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December 9, 2009 7:39 pm
China will receive no significant funding from the US to combat climate change, the US delegation leader at the Copenhagen conference vowed on Wednesday.
The statement, which shocked many negotiators, was part of a broader US attack on China and other developing countries for not promising deeper concessions to reduce greenhouse gas emissions.
“I do not envision public funds, certainly not from the US, going to China. We would intend to direct our public funds to the neediest countries,” said Todd Stern, special envoy for climate change. He said China was wealthy enough to fund its own efforts, and firmly rejected the idea that the US and other developed countries owed “reparations” for past emissions.
China has led developing countries in demanding funds from rich nations to help them cut emissions and adapt to the effects of climate change as the price of forging a deal on the climate.
Chinese officials did not respond when asked about financing but demanded more US emissions cuts.
Other developing nations accused the west of pushing an “unfair and inequitable” deal. They insisted that they needed stronger financial support to adopt green technologies.
The sharply worded statements signalled an intensification of the UN negotiations in the Danish capital, which are trying to forge a fresh agreement on global warming.
Lumumba Di-Aping, the Sudanese head of the G77 group of developing countries, accused the US, Europe and their allies of attempting a “Bretton Woods takeover” of negotiations – meaning using the World Bank and the International Monetary Fund. He said they were trying to “destroy the balance of obligations” between developed and developing worlds.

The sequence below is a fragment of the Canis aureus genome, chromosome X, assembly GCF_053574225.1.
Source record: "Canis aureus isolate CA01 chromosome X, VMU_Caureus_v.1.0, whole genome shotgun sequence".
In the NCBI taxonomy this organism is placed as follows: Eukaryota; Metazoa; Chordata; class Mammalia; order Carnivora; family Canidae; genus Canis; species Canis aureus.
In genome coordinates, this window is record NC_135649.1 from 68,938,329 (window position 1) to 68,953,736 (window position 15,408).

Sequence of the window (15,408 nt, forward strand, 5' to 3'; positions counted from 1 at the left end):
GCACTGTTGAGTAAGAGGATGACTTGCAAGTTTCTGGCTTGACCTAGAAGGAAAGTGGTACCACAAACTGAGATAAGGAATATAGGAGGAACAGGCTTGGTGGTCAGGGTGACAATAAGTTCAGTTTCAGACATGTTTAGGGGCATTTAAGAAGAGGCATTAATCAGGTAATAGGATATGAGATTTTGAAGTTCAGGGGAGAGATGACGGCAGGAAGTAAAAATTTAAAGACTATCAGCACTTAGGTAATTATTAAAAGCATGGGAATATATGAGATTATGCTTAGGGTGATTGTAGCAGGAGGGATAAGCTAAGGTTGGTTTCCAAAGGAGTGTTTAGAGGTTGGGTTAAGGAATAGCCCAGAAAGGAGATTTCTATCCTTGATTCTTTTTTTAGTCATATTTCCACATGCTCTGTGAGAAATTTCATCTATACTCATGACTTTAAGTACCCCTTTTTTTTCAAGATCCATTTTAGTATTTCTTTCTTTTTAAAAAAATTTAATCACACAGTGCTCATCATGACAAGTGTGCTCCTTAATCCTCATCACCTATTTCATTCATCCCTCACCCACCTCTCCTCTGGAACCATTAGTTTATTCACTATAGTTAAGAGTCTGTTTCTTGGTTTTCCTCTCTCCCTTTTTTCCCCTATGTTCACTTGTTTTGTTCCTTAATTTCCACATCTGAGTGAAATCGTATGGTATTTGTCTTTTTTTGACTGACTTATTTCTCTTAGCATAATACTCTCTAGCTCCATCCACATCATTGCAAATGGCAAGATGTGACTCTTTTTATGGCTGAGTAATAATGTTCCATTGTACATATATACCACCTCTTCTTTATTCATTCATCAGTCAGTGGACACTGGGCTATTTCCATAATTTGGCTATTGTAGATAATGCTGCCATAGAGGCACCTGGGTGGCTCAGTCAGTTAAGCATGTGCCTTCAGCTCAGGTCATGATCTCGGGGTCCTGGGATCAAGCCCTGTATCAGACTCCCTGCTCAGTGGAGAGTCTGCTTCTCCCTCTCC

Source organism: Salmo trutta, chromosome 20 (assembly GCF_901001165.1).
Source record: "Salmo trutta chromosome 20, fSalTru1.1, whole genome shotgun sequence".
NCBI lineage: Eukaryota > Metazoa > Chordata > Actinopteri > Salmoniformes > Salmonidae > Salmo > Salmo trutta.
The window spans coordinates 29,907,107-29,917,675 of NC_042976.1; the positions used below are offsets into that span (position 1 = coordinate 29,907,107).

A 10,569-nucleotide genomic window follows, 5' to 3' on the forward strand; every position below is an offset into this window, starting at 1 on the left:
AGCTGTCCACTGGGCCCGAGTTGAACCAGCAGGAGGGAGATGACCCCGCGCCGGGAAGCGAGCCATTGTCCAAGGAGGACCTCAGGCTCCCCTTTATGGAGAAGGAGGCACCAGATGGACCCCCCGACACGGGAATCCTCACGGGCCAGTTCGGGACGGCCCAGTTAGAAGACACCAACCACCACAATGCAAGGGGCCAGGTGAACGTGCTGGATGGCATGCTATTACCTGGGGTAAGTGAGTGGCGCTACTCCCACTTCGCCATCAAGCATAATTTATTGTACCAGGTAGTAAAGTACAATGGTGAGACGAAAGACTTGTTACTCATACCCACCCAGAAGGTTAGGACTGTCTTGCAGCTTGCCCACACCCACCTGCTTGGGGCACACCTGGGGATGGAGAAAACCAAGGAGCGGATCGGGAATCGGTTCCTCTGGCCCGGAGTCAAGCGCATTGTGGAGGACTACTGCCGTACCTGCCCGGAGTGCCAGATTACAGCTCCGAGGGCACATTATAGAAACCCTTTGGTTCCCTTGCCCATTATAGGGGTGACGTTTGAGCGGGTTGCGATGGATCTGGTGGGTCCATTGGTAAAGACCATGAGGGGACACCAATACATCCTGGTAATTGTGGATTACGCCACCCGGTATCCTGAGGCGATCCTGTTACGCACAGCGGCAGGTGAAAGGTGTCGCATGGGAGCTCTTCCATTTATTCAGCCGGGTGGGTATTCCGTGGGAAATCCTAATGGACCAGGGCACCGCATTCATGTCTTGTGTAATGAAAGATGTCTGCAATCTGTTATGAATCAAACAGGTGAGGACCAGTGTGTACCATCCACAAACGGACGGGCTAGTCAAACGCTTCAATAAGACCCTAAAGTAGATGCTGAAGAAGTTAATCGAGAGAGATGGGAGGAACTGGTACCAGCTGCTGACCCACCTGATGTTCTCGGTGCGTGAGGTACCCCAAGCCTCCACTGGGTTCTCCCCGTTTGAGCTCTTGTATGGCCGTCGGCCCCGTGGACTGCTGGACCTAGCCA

The industrialised world had a “historical responsibility” to take the biggest share of the burden.
China would account for 50 per cent of the growth in carbon dioxide emissions in the next 20 years and produce 60 per cent more greenhouse gases than the US by 2020, Mr Stern said.
The UK has led a small group of countries including Mexico, Norway and Australia to try to find a compromise on funding emissions cuts in poor countries. Their proposal, which originated with Mexico, would see all countries, including big emerging economies such as China and excluding only the world’s poorest nations, pay into a fund that would be disbursed to the most needy.
Leading countries have yet to respond to the proposal, which will be discussed at the talks.
More than 100 heads of state and government, including Barack Obama, US president, are due to attend the final day of the conference on December 18.
Mr Stern said that while a binding treaty was out of reach in Copenhagen, the US wanted negotiations to move “full speed ahead” towards a legal text as soon as possible.
There was no chance of the US joining the Kyoto protocol – the international climate change deal struck in 1997 – but there were parts of the Kyoto process that the US would agree to as part of a deal. Many developing countries are pushing for the Kyoto protocol to be kept alive as part of a new treaty.
“We’re not going to do Kyoto and we’re not going to do Kyoto with another name,” said Mr Stern.
Anders Turesson, chief negotiator for Sweden, holder of the rotating European Union presidency, acknowledged that “some problems are emerging” in the negotiations, which he said were suffering from a “lack of trust”.
EU officials complained that China and other developing countries were making it hard for developed countries to negotiate among themselves by insisting that key talks took place within the Kyoto process, from which the US is excluded.
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